Author Topic: 24-pin microcontroller for handwired build?  (Read 3250 times)

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Offline nalf

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24-pin microcontroller for handwired build?
« on: Wed, 09 October 2019, 13:51:32 »
I am partway through a handwired build with 73 keys and i've wired the 16 columns and 5 rows. I also have 3 indicator LEDs. I have a pro micro but it doesn't have enough pins to accomodate the LEDs even if i chop up the wiring and make it a 9x9 matrix. Is there a controller that has 24 usable i/o pins? I have very little coding knowledge so I was hoping to use a controller that has some firmware already written i could use, like the pro micro. I was looking at the stm32 blue pill board, but I don't know enough about controllers to know if it will work.

Thanks for your help GH :)

Offline piit79

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Re: 24-pin microcontroller for handwired build?
« Reply #1 on: Wed, 09 October 2019, 13:58:41 »
I'm probably missing something, but 9 + 9 + 3 = 21 I/O pins?

That said, QMK Proton C Rev2 has 24 I/O pins: https://qmk.fm/proton-c/ and is now back in stock at keeb.io, 1Up etc. As the name suggests, it's supported by QMK ;)

Offline AuthenticDanger

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Re: 24-pin microcontroller for handwired build?
« Reply #2 on: Wed, 09 October 2019, 14:03:18 »
Absolute worst case, you can drop some columns and be creative with your rows to fit all the keys in. The "matrix" approach is great for visualization, but depending on your board's needs, isn't required.

I have a handwired 17col x 5row and I remember getting creative when I was wiring it up. You just have to translate your solution to your QMK config, but once it's setup, you'll likely never look at it again.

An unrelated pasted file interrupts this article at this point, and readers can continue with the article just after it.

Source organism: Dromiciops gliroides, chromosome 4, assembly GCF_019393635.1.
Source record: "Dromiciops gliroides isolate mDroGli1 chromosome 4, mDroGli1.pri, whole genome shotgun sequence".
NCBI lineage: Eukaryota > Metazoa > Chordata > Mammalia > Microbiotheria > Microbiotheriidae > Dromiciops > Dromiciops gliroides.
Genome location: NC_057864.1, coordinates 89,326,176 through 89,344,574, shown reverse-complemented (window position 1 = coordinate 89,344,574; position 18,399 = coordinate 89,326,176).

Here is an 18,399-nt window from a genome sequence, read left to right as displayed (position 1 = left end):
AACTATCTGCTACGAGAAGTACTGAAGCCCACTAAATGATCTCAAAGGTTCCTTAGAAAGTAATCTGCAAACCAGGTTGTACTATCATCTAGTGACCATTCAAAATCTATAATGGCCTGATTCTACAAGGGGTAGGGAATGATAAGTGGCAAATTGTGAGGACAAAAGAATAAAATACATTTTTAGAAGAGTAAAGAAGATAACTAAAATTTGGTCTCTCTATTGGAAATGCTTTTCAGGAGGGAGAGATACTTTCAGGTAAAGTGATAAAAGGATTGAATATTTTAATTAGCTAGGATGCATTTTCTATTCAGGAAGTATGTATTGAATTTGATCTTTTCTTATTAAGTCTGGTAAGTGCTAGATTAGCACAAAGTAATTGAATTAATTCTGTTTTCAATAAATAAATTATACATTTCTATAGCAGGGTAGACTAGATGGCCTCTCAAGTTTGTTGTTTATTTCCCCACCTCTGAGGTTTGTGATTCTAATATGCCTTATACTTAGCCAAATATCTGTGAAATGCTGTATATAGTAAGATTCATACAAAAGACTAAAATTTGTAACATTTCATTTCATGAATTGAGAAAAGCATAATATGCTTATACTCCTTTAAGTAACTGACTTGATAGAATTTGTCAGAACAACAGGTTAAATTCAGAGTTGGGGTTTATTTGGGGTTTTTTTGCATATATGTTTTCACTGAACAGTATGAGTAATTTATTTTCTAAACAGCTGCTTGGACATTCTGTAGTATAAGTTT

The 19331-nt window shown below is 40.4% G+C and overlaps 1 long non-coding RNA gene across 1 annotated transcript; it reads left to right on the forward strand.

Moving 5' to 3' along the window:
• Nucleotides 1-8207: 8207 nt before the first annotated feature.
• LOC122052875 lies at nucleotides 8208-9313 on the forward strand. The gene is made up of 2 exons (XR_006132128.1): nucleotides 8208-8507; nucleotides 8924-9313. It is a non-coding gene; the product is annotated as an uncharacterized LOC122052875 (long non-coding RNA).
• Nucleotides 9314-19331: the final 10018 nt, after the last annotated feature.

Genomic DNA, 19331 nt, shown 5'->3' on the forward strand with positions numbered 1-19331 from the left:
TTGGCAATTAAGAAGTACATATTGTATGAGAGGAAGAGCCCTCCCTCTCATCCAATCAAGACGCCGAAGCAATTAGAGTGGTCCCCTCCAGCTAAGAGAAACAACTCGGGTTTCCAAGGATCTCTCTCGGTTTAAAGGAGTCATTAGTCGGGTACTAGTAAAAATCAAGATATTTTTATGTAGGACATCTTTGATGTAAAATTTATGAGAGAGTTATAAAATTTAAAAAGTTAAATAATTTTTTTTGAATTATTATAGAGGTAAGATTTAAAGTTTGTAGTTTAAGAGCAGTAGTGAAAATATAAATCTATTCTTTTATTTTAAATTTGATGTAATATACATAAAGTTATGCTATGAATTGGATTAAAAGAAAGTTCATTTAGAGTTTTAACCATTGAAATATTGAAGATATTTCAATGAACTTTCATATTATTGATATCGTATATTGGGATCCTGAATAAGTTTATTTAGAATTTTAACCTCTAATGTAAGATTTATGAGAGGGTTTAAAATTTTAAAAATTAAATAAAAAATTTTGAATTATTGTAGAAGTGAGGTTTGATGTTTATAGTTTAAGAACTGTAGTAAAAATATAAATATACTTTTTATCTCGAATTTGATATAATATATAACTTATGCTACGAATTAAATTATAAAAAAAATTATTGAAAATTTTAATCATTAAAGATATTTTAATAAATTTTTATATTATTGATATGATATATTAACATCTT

F Keys belong on the left.

Offline nalf

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Re: 24-pin microcontroller for handwired build?
« Reply #3 on: Wed, 09 October 2019, 14:50:54 »
Okay thanks guys. You're right, i could do it with a minimum of 21 pins but I already wired it 16x5 and if i need to buy another controller regardless I thought I would get one which wouldn't require me to redo some of the wiring. I like the idea of the proton-c, especially the qmk part, but maybe based on shipping times ill get a teensy cause i could get one by tomorrow.

Thanks for your help guys!

Offline suicidal_orange

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Re: 24-pin microcontroller for handwired build?
« Reply #4 on: Wed, 09 October 2019, 18:37:08 »
The standard response when a normal Teensy or pro micro doesn't have enough pins is the Teensy 2.0++
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Offline gipetto

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Re: 24-pin microcontroller for handwired build?
« Reply #5 on: Fri, 18 October 2019, 06:58:34 »
+1 on the teensy2.0++. stm32 are probably workable using chibiOS but have a steeper learning curve. it's worth paying extra for the 8bit mcus.